Volume changes in GRDP

The GRDP (in volume) increased in 19 of Sweden’s 21 counties. The largest increase occurred in Uppsala County where the GRDP increased by 6.6 percent in 2016 compared with the previous year. The second largest increase occurred in Örebro County, closely followed by Hallands County. The GRDP fell in Gotland County by 0.3 percent. GDP in Sweden rose by 3.2 percent in volume terms.

GRDP per capita

Preliminary estimates reveal that the national average of the GDP per capita was SEK 444,000 in 2016. The GRDP per capita in Stockholm and Västra Götaland counties exceeded the national average, while figures below the national average were observed in all other counties. The lowest GRDP per capita occurred in Södermanland County, where the GRDP per capita was estimated to SEK 318,000.

GRDP per employed person

The GRDP per employed person was highest in Stockholm County, SEK 1,103,000. The national average amounted to SEK 901,000, which was also the amount in Västra Götaland County. All other counties were below the national average. Gotland counties had at least, SEK 670,000 per employee.

Household’s disposable income

The national average for households’ disposable income per capita was SEK 210,000 in 2016, an increase of 2.9 percent in current prices. The highest increase was recorded in Gotland County, with an increase of 4.2 percent. As in previous years, Stockholm County and Halland County was at the top with income of SEK 238,000 and SEK 219,000 per capita in 2016.

Various measures of GDPR 2015
CountyGDPR change in volume percentGDPR per capita SEK thousand current pricesGDPR per employed person SEK thousand current pricesDisposable income per capita SEK thousand current prices
3.2 627 1 103 238
6.6 420 878 206
3.5 318 795 196
2.6 387 819 199
5.1 391 758 200
3.0 413 820 198
1.6 338 754 196
‑0.6 327 637 197
1.4 343 770 191
1.5 375 817 204
5.8 347 777 219
Västra Götaland
3.9 453 901 209
3.3 342 798 194
6.1 383 810 193
1.9 375 840 200
4.6 370 832 196
1.7 345 794 192
‑0.1 378 812 196
4.5 357 771 195
2.8 377 778 193
1.9 419 865 201
WHOLE COUNTRY 3.2 444 901 210

Definitions and explanations

Regional Accounts are compiled in accordance with the ESA 2010 regulations (European System of National and Regional Accounts) and cover the period from 2000 to 2016. Calculations at the municipal level have been implemented for the years 2012 to 2016.

The GRDP is an indicator of a region’s output and can therefore be used to measure and compare the degree of economic activity in different regions. The GRDP is not a measure of regional welfare or regional income. The sum of all regions’ GRDP is, by definition, equal to the GDP of the nation.

The figures on change in volume for individual counties fluctuate considerably from one year to another, which calls for a word of caution. Instead of looking at a county’s change in volume in an individual year, the time frame should be extended to a few consecutive years.

Commuting between regions affects GRDP per capita. Commuters contribute to the production and GRDP of the region in which they work, but belong to the population of the region in which they reside. Commuting into a region therefore affects that region's GRDP per capita upwards, while commuting out of the region naturally affects the GRDP per capita downwards.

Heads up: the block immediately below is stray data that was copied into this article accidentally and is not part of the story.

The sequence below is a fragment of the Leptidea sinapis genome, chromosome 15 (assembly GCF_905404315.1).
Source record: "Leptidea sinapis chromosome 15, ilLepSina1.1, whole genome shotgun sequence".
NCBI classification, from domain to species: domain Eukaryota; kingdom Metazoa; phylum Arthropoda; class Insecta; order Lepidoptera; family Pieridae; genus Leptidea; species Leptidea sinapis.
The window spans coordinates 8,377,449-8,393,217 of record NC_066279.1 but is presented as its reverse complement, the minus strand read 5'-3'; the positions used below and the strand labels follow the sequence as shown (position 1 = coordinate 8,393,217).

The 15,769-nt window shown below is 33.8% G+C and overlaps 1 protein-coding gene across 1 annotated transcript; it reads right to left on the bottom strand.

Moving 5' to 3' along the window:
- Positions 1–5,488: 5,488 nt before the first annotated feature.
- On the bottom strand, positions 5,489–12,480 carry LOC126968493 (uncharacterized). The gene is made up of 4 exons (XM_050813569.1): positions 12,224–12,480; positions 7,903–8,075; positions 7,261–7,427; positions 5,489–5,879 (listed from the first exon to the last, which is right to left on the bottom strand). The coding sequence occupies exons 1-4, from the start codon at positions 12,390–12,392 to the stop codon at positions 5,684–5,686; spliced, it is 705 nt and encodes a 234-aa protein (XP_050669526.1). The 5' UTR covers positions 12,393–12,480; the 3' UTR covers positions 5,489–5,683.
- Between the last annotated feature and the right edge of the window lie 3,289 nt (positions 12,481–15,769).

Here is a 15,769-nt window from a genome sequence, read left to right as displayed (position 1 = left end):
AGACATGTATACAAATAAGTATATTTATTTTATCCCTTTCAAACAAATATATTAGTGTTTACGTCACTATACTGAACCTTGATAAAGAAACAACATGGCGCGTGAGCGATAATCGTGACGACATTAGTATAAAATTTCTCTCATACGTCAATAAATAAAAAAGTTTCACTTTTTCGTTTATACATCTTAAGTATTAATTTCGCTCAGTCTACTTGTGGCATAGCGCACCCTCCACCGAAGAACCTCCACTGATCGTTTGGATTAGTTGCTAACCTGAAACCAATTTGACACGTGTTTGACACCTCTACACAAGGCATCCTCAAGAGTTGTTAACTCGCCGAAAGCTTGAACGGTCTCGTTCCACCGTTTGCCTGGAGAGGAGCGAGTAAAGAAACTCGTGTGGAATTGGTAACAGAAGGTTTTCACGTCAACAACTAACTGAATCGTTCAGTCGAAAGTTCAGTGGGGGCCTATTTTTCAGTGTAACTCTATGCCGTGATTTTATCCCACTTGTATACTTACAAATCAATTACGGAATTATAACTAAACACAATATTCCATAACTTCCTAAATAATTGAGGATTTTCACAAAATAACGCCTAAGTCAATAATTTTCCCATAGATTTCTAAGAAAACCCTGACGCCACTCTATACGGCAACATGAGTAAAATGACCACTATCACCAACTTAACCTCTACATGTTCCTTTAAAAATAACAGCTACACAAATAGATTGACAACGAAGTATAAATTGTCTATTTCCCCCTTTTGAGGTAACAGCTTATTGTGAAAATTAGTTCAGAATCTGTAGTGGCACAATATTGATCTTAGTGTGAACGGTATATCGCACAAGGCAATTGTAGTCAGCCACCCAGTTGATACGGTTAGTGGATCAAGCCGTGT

The GRDP per capita is also influenced by population structures. A region with a relatively large share of the population outside the labour market/production (pensioners, children, etc.) tends to have a lower GRDP per capita than a region where a larger share of the population participates in production.

The industrial structure affects the GRDP per employed person. A region with a large proportion of capital-intensive industries, with high operating surpluses in combination with few employees, tends to have a relatively high GRDP per employed person. By definition, the general government sector reports no operating surpluses (or rather, reports operating surpluses equal to zero). Therefore, a region with a large proportion of its population employed in the general government sector or in industries with low, or even negative, operating surpluses tends to have a relatively low GRDP per employed person. It should also be noted that the number of employed persons in a region consists of all the people working in that region (both the region’s inhabitants and people commuting in from other regions).

Households’ disposable income is an indicator of households’ consumption possibilities and savings possibilities. Regional differences are smaller in households’ disposable income per capita than in GRDP per capita. Income is redistributed between individuals (and between regions) through transfers.

Employment and compensation of employees according to Regional Accounts cannot be directly compared with other statistics on employment and compensation of employees published by Statistics Sweden, since Regional Accounts are required to apply ESA 2010 regulations (European System of national and regional account).

Regional subdivision is made in accordance with NUTS (Nomenclature des Unités Territoriales Statistics), the regional classification used in the European Union. NUTS 0 refers to the whole nation, NUTS 1 contains 3 major regions, NUTS 2 consists of 8 regions, NUTS 3 contains 21 counties and LAU2 (Local Administrative Units, previously called NUTS5) consists of 290 municipalities.

Next publishing will be

The next statistical news in this series will be published on 2018-12-14 at 09.30.

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Statistics Sweden, National Accounts